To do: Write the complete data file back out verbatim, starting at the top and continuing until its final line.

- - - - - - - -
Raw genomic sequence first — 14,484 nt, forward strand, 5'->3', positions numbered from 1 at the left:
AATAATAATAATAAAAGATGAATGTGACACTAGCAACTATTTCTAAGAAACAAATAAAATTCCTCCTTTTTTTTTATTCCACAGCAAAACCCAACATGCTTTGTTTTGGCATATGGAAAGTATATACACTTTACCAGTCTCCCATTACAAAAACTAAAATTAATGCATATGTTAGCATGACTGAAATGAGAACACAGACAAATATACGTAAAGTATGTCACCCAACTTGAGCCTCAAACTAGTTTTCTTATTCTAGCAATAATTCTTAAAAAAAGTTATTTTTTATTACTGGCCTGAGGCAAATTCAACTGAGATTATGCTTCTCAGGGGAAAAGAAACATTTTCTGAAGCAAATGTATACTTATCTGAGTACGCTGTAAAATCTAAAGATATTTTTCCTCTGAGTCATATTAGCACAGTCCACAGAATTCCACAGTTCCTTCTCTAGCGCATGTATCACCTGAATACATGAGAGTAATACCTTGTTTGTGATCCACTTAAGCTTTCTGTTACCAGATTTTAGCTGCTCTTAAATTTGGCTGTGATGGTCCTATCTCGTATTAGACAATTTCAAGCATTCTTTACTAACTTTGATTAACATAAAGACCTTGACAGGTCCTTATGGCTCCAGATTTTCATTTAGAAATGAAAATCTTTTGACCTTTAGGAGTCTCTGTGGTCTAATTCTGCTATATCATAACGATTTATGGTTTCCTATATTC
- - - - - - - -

Raw genomic sequence first — 14,484 nt, forward strand, 5'->3', positions numbered from 1 at the left:
AATAATAATAATAAAAGATGAATGTGACACTAGCAACTATTTCTAAGAAACAAATAAAATTCCTCCTTTTTTTTTATTCCACAGCAAAACCCAACATGCTTTGTTTTGGCATATGGAAAGTATATACACTTTACCAGTCTCCCATTACAAAAACTAAAATTAATGCATATGTTAGCATGACTGAAATGAGAACACAGACAAATATACGTAAAGTATGTCACCCAACTTGAGCCTCAAACTAGTTTTCTTATTCTAGCAATAATTCTTAAAAAAAGTTATTTTTTATTACTGGCCTGAGGCAAATTCAACTGAGATTATGCTTCTCAGGGGAAAAGAAACATTTTCTGAAGCAAATGTATACTTATCTGAGTACGCTGTAAAATCTAAAGATATTTTTCCTCTGAGTCATATTAGCACAGTCCACAGAATTCCACAGTTCCTTCTCTAGCGCATGTATCACCTGAATACATGAGAGTAATACCTTGTTTGTGATCCACTTAAGCTTTCTGTTACCAGATTTTAGCTGCTCTTAAATTTGGCTGTGATGGTCCTATCTCGTATTAGACAATTTCAAGCATTCTTTACTAACTTTGATTAACATAAAGACCTTGACAGGTCCTTATGGCTCCAGATTTTCATTTAGAAATGAAAATCTTTTGACCTTTAGGAGTCTCTGTGGTCTAATTCTGCTATATCATAACGATTTATGGTTTCCTATATTC